Pratt doesn't often have a passenger train coming through town, but a few dozen people got on board Tuesday morning for a backwards ride that stopped just short of Langdon before returning to the Union Pacific depot on North Main Street.
The special train was a safety promotion of the Union Pacific Railroad and Operation Lifesaver. City, county and law enforcement officials were invited to ride as a captive audience for a couple of locomotive engineers who are also presenters for the non-profit organization that has had a dramatic impact on railroad safety in the last 40 years. Several railroad employees brought their kids along for the ride.
Although the train ride is not a common part of their presentation, Operation Lifesaver volunteers are available for free talks to schools, groups and anyone who will listen. They can tailor their message to young children, adults and everyone in between. Julie LaCombe is the executive director of Operation Lifesaver Kansas. She can be reached at 785-806-8801, 785-479-6701 or firstname.lastname@example.org.
Tom and Julie LaCombe often present together; she's the public speaker, he said, and he offers the perspective of an engineer. On Tuesday, he teamed up with another engineer, Bill Fitzgerald. Ironically, as the safety train was waiting for its passengers to embark, the men noticed a car "running the gate."
Going around a lowered cross-arm is never allowed, unless a law enforcement officer or a railroad employee, wearing a green vest, waves traffic on. A train is like an airplane, in that both present an optical illusion. They're moving faster than they appear and are closer than they appear.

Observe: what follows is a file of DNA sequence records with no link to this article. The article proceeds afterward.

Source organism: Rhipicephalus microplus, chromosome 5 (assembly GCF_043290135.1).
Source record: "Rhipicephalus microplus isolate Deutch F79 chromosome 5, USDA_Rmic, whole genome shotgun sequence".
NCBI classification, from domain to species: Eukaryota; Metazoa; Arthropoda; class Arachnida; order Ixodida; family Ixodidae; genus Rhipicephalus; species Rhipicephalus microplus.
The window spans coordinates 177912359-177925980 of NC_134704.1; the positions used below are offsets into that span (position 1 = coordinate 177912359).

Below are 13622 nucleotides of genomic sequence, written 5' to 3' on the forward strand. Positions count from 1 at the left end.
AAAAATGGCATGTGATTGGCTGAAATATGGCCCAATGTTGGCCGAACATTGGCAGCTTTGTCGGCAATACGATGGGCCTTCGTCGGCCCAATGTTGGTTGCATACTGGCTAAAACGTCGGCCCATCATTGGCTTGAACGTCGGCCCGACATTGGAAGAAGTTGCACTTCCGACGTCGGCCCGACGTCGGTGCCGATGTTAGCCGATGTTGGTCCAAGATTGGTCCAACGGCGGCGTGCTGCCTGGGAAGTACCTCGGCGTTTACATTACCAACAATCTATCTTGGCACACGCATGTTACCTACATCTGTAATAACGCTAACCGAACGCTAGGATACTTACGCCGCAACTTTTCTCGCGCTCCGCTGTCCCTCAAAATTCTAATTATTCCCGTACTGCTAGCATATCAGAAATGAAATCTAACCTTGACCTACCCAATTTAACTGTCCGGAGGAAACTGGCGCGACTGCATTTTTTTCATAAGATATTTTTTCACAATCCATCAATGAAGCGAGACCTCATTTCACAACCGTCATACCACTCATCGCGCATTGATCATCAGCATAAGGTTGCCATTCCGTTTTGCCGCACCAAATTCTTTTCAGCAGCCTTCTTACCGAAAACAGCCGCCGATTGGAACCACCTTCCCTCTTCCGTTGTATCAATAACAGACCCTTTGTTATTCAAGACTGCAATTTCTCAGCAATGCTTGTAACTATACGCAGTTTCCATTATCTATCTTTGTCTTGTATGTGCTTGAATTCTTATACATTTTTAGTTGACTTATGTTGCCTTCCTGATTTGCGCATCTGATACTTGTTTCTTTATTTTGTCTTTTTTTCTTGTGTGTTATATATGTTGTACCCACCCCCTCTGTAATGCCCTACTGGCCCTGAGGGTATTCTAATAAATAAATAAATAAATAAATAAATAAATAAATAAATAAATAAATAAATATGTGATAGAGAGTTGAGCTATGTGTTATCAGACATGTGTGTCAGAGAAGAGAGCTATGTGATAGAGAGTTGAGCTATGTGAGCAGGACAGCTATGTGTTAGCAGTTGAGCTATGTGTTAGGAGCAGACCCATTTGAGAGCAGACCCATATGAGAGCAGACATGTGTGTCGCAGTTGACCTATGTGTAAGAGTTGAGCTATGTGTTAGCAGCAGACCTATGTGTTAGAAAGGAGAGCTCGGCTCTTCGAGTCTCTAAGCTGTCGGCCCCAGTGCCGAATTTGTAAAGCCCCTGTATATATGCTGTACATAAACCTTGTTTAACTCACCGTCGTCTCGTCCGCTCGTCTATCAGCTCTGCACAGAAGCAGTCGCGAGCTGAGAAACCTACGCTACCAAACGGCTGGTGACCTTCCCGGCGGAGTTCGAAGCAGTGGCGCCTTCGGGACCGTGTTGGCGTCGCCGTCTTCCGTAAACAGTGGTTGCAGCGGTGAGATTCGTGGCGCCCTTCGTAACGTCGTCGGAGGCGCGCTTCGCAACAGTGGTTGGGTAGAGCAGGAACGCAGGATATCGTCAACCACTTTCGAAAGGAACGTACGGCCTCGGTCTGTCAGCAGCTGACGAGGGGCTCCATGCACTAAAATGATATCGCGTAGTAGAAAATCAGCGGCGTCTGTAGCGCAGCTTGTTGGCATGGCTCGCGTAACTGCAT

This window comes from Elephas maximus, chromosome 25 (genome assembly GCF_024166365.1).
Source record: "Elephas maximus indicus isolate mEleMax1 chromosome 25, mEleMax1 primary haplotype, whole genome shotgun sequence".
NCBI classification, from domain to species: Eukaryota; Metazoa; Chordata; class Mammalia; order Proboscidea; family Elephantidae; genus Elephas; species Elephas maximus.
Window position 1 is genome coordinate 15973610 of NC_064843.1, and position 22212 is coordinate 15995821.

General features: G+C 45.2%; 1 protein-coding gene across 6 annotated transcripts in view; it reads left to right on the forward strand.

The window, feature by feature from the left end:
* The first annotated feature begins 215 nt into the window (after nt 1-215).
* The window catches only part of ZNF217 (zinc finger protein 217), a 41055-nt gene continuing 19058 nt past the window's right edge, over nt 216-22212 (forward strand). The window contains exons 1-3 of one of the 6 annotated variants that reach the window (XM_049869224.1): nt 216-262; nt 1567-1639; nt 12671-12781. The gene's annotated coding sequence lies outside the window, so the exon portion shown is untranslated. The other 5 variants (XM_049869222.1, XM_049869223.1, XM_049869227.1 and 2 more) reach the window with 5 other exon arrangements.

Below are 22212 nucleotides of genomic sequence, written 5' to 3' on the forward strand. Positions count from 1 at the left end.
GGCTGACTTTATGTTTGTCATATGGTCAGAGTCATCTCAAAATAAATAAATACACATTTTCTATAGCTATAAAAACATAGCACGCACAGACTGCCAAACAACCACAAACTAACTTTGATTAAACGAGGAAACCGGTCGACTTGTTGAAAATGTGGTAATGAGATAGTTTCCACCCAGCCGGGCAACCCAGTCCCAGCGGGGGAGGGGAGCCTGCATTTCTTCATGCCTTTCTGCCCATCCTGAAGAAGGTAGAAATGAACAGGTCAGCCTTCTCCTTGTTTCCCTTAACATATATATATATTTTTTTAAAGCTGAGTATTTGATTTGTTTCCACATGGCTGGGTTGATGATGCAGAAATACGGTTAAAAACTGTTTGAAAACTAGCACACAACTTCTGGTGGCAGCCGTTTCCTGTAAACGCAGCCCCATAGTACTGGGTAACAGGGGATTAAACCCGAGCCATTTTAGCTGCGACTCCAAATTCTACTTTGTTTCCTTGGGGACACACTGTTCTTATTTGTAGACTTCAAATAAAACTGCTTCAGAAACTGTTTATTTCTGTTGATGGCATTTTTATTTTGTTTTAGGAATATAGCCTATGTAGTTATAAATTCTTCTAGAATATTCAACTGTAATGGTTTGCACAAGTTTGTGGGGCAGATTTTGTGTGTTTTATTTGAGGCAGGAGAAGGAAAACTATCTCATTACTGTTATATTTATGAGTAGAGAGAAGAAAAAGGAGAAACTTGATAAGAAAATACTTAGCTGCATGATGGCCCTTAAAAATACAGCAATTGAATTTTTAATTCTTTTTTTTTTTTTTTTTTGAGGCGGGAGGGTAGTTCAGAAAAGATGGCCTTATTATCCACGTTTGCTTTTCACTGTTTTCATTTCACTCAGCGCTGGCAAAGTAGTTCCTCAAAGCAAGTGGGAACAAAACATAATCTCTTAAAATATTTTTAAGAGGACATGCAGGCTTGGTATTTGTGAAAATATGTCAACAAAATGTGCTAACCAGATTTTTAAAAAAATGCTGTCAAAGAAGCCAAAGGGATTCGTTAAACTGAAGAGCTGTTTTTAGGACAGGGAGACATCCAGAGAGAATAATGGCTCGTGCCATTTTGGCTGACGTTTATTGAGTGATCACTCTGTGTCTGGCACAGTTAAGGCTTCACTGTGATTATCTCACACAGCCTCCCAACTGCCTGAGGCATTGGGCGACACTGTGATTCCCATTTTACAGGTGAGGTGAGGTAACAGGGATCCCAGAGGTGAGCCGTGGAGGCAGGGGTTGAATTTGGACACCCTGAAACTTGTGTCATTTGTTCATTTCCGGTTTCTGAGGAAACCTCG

Besides being dangerous and illegal, driving around the gate can be expensive. The action could lead to tickets for the offense itself, for driving left of center, for child endangerment if there is a passenger under age 18, and with court costs, could easily reach $1,000, Fitzgerald said.
Half of all train-vehicle or train-pedestrian accidents involve someone trespassing on railroad property. Railroad bridges offer a great place to fish, rights of way are popular jogging spots and some of the best hunting in the state is along rights of way. What are the chances of a train coming along? Greater than you think, LaCombe said.
Railroad bridges have room only for the train — where would a fisherman go? Trains overhang the tracks by about three feet on each side, and better rails have eliminated the "clackety-clack." If the jogger is wearing earbuds, he or she won't hear a train approaching. On a clear track, LaCombe said he could see something on the track two miles away, but if he's topping a grade or coming around a curve, by the time he sees someone, it's too late to stop.
Page 2 of 2 - The message is simple: stay off the tracks, he said.
Operation Lifesaver was started in 1972 by a Union Pacific Railroad employee in Idaho, with the cooperation of many Idaho communities. After the first year of educational programs, the number of crashes, injuries and fatalities dropped by 39 percent. The program is now nationwide, and between 1971 and 1976, collisions with trains dropped 76 percent, LaCombe said. Operation Lifesaver approaches the problem on three fronts: education, engineering (advocating for better tracks and crossings and improved warning systems) and enforcement.
Fitzgerald predicted that rail traffic in Kansas would double within the next 10 years, as fuel becomes more precious, making the mission of Operation Lifesaver and cooperation of the public even more important.